Bart, B. (2002, October 14). Going faster. Globe and Mail. A p.1.

Webpage or Website (WWW) (material only available online such as blogs, etc.)

Author(s). (date).  Webpage title. Website Name. URL.

Fogarty, M. (n.d.). Which versus that. Grammar Girl, Quick and Dirty Tips  https://www.quickanddirtytips.com/education/grammar/which-versus-that-0

Murdoch University Library. (n.d.).  IEEE Style: A guide to referencing style for Murdoch University students and staff. Murdoch University. http://libguides.murdoch.edu.au/IEEE


Author(s). (year). Title of book. City: Publisher.

Ogot, M. & Kremer, G. (2004).  Engineering design: A practical guide. Pittsburgh: Togo Press.

Chapter in a book

Author(s). (year). Title of chapter. In Title of book. City: Publisher, pp.

McCahan, S.,  Anderson, P.,  Kortschot, M.,  Weiss, P. E., & Woodhouse, K. A. (2015). Introduction to teamwork.  In Designing engineers: An introductory text. Hoboken: Wiley, pp. 219-260.

Technical Report (Government, Industry, Organizations)

Author(s). (date). Title of the report.  Name of Company/Organization, City, Report. #. URL or DOI

Delcan. (2019). Johnson Street Bridge Condition Assessment Report. Delcan and City of Victoria, Victoria, B.C. https://www.johnsonstreetbridge.com/wp-content/uploads/2018/01/johnson-street-bridge-condition-assessment-delcan-engineering.pdf

University of Victoria Campus Planning and Sustainability. (2018).  The Grand Promenade: Design Charrette.  Campus Greenway, Summary Report 11.2018.  https://www.uvic.ca/campusplanning/current-projects/campusgreenway/index.php

Personal Communication (interview, telephone, email, etc.)

Author. (year, month, day ). Private communication.

Gates, B. (2021, January 27). Private communication.


Author. (year, month, day). Title of patent. U.S. Patent x xxx xxx.

Wilkinson, J. P.  (1990, July 16).  Nonlinear resonant circuit devices. U.S. Patent 3 624 125.

Lecture or Presentation

Speaker. (Date). Title of Presentation/Lecture. Occasion and location of presentation. [Type of medium: URL if available online].

Potter, R.L. ( 2020, October 22). Team dynamics.  TEC400 Lecture. Seneca College.

Lecture Notes

Author. (date). Title of class notes. Class notes for Course Number. Department, University.

Smith, J. (2015, Winter). Maxwell’s equations and time-varying electromagnetic fields. Class notes for ECE359. Department of Electrical and Computer Engineering, University of Victoria.

Reference Work (Encyclopedia, Dictionary, Handbook, etc.)

Author(s). (year). Chapter title. In Book title, xth ed. [Type of medium]. Editor(s) name(s), Ed(s). Location: Publisher, volume or chapter number (if available), pp. URL. Add the date access if you expect the source information to change.

With an author

Hart , D. & Bauen, A.  (2002). Fuel cell fuel cycles. In Fuel cell technology handbook. G. Hoogers, Ed. Boca Raton, FL: CRC Press. ENGnetBASE [Accessed: Sept. 22, 2008].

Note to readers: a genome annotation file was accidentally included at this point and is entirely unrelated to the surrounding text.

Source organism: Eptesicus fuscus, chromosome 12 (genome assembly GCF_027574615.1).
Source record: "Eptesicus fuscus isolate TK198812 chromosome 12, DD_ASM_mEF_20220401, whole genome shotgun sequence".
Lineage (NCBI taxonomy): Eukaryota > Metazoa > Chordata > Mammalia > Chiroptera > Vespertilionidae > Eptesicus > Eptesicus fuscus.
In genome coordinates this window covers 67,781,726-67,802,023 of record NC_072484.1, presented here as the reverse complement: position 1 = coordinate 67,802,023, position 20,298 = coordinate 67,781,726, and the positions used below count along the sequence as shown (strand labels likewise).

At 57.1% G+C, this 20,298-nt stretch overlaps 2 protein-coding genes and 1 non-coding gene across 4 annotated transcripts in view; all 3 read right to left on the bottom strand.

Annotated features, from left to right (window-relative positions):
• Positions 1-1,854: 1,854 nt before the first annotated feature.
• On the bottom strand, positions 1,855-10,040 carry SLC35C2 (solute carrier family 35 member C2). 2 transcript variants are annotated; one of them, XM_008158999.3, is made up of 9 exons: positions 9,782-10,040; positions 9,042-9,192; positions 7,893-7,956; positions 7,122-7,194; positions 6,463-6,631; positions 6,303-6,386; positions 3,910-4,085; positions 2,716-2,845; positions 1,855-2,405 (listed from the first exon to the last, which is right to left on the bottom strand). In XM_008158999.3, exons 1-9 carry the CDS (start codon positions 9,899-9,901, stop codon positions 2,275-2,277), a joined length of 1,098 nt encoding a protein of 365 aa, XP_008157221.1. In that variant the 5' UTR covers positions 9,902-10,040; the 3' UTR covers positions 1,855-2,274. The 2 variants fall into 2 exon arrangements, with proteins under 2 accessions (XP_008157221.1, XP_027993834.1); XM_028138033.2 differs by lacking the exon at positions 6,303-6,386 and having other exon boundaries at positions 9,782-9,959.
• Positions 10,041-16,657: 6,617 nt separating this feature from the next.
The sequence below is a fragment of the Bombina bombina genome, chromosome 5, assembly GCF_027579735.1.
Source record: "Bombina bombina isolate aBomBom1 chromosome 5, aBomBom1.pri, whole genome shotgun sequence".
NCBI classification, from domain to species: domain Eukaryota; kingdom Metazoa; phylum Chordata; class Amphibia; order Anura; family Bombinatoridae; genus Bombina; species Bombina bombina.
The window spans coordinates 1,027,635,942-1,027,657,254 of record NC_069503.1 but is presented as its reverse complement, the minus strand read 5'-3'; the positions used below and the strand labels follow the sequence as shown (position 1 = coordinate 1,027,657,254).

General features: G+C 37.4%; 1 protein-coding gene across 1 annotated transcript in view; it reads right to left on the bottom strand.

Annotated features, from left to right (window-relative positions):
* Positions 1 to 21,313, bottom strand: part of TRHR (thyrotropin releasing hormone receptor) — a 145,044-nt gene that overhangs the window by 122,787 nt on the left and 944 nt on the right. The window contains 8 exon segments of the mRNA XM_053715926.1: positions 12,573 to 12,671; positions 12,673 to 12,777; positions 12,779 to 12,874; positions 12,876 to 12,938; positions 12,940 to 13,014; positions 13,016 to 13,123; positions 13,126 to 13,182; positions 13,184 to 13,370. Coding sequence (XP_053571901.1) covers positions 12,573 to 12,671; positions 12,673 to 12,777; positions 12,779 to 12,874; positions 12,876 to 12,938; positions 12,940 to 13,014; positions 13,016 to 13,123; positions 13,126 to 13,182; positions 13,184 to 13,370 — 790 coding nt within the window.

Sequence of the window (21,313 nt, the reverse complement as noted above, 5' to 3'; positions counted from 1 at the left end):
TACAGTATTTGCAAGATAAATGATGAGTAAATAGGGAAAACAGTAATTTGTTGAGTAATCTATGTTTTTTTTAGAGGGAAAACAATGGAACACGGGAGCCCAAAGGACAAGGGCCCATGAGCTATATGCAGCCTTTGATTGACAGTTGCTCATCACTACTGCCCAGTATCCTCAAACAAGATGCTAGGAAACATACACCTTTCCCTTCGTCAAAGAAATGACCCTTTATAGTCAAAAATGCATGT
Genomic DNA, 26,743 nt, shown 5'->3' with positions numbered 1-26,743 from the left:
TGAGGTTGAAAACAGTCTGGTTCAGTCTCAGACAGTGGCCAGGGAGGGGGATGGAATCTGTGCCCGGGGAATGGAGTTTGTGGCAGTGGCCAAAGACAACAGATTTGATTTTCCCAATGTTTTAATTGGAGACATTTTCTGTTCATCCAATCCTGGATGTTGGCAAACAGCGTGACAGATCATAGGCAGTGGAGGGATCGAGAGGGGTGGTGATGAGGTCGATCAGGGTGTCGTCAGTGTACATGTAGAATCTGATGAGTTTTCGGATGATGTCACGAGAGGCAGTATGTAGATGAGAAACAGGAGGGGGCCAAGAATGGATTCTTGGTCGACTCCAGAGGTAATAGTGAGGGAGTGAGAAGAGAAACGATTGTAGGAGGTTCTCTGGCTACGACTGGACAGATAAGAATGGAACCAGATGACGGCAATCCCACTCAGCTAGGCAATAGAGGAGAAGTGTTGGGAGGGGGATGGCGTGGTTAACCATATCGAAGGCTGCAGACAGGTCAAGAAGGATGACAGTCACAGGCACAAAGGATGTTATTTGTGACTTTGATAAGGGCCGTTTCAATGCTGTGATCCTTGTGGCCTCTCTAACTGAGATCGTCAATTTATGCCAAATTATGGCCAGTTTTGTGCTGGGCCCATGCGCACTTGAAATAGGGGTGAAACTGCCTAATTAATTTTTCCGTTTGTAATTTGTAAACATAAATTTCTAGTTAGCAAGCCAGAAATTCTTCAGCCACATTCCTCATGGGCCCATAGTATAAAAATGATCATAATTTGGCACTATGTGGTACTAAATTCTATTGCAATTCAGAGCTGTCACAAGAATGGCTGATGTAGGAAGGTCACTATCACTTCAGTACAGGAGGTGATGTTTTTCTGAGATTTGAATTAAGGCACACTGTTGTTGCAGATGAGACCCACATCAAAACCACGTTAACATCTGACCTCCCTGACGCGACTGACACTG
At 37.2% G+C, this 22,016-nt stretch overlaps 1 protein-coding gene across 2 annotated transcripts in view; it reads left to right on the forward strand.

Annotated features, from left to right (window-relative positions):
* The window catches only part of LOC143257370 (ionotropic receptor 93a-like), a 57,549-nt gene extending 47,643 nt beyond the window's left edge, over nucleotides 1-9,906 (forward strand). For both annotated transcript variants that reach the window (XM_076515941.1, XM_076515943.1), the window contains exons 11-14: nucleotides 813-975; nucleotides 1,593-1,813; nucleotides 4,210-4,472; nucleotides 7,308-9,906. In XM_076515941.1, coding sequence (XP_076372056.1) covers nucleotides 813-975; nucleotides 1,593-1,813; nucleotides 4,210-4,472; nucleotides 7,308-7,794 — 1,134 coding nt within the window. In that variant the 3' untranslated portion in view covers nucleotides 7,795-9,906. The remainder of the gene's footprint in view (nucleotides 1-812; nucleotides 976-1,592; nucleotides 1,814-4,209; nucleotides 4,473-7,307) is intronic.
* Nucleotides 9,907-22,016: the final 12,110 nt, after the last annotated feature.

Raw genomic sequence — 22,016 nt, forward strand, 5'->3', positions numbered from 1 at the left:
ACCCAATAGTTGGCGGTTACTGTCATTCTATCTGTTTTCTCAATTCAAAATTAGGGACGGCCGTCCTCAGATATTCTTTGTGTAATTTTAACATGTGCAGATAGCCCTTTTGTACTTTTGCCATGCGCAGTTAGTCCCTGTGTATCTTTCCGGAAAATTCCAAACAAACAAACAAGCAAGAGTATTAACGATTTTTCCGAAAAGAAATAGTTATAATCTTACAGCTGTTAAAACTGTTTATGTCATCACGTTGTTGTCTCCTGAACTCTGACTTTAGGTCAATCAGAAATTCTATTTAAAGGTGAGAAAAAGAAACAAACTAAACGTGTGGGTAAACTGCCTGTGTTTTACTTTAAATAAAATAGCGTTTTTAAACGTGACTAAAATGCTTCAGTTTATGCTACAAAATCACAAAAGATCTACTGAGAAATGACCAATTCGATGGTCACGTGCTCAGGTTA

French, A. D., Bertoniere, N. R., Brown, R. M., Chanzy, H.,  Gray, D., Hattori, K., & Glasser, W. (2003). Cellulose. In Kirk-Othmer encyclopedia of chemical technology. John Wiley & Sons, Inc. DOI: 10.1002/0471238961.0305121206180514.a01.pub2.

No author

Composite material. (2008, May 18). In Wikipedia. http://en.wikipedia.org/w/index.php?title=Composite_material [Accessed: May 24, 2008].

Image from a print source

Similar to a chapter in a book or article in a print journal:

Creator of image. (date). Title of image. In Title of article or Title of book, and the rest of the required publication information for an article or book.

Coutenay, B. (2021). Image of sunflower. In Flowers for all seasons. Toronto: Pearly Publishers.

Images from an online source

Creator of image. (date). Title of the image. Web Site name, the URL.

Coutenay, B. (2021). Image of a sunflower. Flowers Almanac. http://flowersalmanac.com


Artist. (Credit). (date). Title of episode.Title of Program: Subtitle. Publisher. Available: URL.

Gary, S. (Presenter). (2019, June 12). Mars Insight’s drill fails. SpaceTime with Stuart Gary. Sydney: SpaceTime. [Podcast episode].  https://megaphone.link/BIT3581656190.

Knowledge Check: Touch the symbols below for information explain each area of the Reference page entry below.



Find a variety of sources (at least 5 different types) on a specific topic related to your current course project. Set up a References list for them in APA Style.


American Psychological Association (APA). (2020).  References examples. APA Style. https://apastyle.apa.org/style-grammar-guidelines/references/examples

Seneca College Libraries. (2021, February 9, updated). APA citation guide (APA 7th edition): Welcome. Seneca College. https://library.senecacollege.ca/apa

Seneca Libraries. (2020). APA: Building a reference list (7th edition) [Video]. Youtube. https://www.youtube.com/watch?v=E45hW7ebU2Q


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Technical Writing Essentials by Suzan Last is licensed under a Creative Commons Attribution 4.0 International License, except where otherwise noted.